滕彪文集
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滕彪文集
·行政强制法起草至今23年未通过
·Rights Defence Movement Online and Offline
·遭遇中国司法
·一个单纯的反对者/阳光时务周刊
·“颠覆国家政权罪”的政治意涵/滕彪
·财产公开,与虎谋皮
·Changing China through Mandarin
·通过法律的抢劫——答《公民论坛》问
·Teng Biao: Defense in the Second Trial of Xia Junfeng Case
·血拆危局/滕彪
·“中国专制体制依赖死刑的象征性”
·To Remember Is to Resist/Teng Biao
·Striking a blow for freedom
·滕彪:维权、微博与围观:维权运动的线上与线下(上)
·滕彪:维权、微博与围观:维权运动的线上与线下(下)
·达赖喇嘛与中国国内人士视频会面问答全文
·台灣法庭初體驗-專訪滕彪
·滕彪:中国政治需要死刑作伴
·一个反动分子的自白
·强烈要求释放丁红芬等公民、立即取缔黑监狱的呼吁书
·The Confessions of a Reactionary
·浦志强 滕彪: 王天成诉周叶中案代理词
·选择维权是一种必然/德国之声
·A courageous Chinese lawyer urges his country to follow its own laws
·警方建议起诉许志永,意见书似“公民范本”
·对《集会游行示威法》提起违宪审查的公开建议书
·对《集会游行示威法》提起违宪审查的公开建议书
·滕彪访谈录:在“反动”的道路上越走越远
·因家暴杀夫被核准死刑 学界联名呼吁“刀下留人”
·川妇因反抗家暴面临死刑 各界紧急呼吁刀下留人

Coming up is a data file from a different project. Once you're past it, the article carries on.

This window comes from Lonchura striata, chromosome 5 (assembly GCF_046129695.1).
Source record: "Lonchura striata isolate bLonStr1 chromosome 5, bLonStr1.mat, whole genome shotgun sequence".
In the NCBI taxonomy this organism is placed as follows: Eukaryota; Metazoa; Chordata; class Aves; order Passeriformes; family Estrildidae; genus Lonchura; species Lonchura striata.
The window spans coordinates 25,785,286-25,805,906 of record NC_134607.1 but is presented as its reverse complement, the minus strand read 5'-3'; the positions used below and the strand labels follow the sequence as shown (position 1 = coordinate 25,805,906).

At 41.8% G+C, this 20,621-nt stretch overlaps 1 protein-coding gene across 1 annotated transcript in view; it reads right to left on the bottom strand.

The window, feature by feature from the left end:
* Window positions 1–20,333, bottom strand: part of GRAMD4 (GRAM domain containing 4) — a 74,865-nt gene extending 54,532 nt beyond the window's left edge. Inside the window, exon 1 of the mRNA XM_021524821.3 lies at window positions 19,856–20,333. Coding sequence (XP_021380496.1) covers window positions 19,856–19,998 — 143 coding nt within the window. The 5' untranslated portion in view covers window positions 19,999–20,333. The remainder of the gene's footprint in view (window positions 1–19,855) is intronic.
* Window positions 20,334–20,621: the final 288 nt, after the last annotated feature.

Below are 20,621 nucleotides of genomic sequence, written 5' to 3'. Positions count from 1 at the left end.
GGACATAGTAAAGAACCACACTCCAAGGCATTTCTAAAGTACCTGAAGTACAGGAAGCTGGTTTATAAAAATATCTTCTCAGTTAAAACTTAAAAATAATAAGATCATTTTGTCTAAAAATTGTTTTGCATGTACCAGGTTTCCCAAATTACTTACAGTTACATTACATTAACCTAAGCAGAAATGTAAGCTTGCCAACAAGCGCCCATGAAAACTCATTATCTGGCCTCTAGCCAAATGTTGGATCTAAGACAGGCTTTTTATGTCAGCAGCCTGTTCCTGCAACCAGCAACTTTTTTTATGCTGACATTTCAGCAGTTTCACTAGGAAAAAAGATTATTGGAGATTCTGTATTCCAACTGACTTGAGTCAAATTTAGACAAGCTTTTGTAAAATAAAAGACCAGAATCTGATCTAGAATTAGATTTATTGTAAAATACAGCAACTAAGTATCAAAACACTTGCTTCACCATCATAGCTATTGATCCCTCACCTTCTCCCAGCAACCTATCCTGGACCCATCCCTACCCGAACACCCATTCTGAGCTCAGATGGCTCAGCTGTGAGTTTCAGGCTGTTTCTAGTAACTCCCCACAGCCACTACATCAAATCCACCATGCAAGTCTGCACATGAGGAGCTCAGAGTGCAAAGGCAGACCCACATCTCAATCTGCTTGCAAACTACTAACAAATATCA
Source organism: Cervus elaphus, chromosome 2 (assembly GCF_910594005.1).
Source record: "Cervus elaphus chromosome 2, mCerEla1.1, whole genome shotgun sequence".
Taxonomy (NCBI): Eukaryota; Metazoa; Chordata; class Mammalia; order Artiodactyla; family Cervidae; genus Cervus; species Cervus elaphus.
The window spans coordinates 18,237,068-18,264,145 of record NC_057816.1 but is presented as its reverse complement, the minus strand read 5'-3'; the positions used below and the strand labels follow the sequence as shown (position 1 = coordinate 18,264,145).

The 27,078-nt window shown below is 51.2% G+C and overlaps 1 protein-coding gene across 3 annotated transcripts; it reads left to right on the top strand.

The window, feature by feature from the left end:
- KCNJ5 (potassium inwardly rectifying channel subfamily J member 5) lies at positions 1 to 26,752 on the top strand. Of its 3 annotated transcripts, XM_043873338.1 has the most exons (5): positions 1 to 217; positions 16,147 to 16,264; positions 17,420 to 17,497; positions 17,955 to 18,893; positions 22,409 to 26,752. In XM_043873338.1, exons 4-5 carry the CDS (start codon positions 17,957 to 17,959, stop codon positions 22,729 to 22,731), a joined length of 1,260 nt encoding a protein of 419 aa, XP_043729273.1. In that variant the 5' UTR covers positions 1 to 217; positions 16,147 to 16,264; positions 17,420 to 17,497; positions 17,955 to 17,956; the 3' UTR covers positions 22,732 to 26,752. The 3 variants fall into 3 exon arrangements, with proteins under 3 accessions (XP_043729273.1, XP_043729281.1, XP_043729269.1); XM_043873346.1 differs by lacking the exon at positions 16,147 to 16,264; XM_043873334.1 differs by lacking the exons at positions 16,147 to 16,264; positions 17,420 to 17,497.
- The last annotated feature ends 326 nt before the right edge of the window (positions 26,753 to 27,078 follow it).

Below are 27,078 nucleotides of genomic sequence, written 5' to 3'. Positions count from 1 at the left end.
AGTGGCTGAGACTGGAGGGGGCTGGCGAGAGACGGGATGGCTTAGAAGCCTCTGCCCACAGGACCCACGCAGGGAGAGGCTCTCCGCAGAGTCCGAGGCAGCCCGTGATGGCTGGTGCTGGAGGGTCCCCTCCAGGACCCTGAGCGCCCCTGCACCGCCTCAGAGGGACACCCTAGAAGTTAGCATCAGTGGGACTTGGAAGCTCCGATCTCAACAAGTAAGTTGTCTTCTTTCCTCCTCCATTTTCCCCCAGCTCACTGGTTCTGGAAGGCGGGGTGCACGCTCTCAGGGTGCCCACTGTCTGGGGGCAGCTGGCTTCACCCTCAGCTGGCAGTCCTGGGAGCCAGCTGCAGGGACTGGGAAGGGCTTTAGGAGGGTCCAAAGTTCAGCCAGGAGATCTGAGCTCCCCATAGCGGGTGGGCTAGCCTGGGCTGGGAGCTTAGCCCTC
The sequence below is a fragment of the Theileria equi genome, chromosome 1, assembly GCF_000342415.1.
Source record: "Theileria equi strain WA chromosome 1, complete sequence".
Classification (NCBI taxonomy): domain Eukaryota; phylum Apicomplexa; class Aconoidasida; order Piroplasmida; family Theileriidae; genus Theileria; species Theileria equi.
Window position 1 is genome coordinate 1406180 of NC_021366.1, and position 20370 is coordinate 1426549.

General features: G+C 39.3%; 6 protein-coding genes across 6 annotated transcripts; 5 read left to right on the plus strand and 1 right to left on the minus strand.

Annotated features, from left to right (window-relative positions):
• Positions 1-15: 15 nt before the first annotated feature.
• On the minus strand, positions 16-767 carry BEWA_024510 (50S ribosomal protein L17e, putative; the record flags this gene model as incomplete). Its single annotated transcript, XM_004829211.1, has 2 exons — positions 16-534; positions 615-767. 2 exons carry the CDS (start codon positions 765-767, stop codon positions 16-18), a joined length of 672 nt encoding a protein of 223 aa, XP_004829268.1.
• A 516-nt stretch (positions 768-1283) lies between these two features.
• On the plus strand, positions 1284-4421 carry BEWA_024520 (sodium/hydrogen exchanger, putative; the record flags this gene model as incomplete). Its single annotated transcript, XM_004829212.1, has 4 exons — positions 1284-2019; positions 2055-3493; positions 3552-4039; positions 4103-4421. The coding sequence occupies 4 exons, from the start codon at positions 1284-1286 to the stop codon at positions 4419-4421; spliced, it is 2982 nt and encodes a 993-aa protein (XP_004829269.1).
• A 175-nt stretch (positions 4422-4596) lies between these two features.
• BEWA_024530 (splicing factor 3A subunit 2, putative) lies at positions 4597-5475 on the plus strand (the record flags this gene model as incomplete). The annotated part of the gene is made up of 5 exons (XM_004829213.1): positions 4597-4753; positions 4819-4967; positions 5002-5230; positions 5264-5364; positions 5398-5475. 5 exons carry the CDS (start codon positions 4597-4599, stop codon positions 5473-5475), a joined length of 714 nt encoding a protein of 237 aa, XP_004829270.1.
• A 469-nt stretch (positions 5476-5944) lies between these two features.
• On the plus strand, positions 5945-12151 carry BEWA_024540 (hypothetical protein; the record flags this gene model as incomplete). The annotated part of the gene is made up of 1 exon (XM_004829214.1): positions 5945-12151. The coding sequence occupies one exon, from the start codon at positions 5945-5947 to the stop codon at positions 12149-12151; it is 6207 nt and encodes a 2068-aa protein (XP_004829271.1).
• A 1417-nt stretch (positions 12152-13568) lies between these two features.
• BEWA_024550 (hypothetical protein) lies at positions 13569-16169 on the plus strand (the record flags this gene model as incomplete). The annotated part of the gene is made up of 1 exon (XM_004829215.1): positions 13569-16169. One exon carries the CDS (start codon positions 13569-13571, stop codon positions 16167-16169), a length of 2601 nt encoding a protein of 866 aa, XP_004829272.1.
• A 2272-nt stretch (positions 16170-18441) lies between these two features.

·Activist’s Death Questioned as U.N. Considers Chinese Rights Report
·Tales of an unjust justice
·打虎不是反腐
·What Is a “Legal Education Center” in China
·曹雅学:谁是许志永—— 与滕彪博士的访谈
·高层有人倒行逆施 民间却在不断成长
·让我们记住作恶的法官
·China’s growing human rights movement can claim many accomplishments
·總有一種花將會開遍中華大地/郭宏治
·不要忘记为争取​自由而失去自由的人们
·Testimony at CECC Hearing on China’s Crackdown on Rights Advocates
·Tiananmen at 25: China's next revolution may already be underway
·宗教自由普度共识
·"Purdue Consensus on Religious Freedom"
·Beijing urged to respect religious freedom amid ‘anti-church’ crackd
·“中共难容宗教对意识形态的消解”
·非常规威慑
·许志永自由中国公民梦不碎
·滕彪维园演讲
·Speech during the June 4th Vigil in Victoria Park in Hong Kong
·坦克辗压下的中国
·呂秉權﹕滕彪赤子心「死諫」香港
·【林忌评论】大陆没民主 香港没普选?
·曾志豪:滕彪都站出來,你呢?
·June 2014: Remembering Tiananmen: The View from Hong Kong
·The Strength to Save Oneself
·讓北京知道 要甚麼樣的未來/苹果日报
·否認屠殺的言論自由?
·Beyond Stability Maintenance-From Surveillance to Elimination/Teng bia
·从稳控模式到扫荡模式
·為自由,免於恐懼越絕壑——記滕彪談中國維權路
·就律协点名维权律师“无照”执业 滕彪答德国之声记者问
·法官如何爱国?
·滕彪给全国律协的公开信
·郑州十君子公民声援团募款倡议书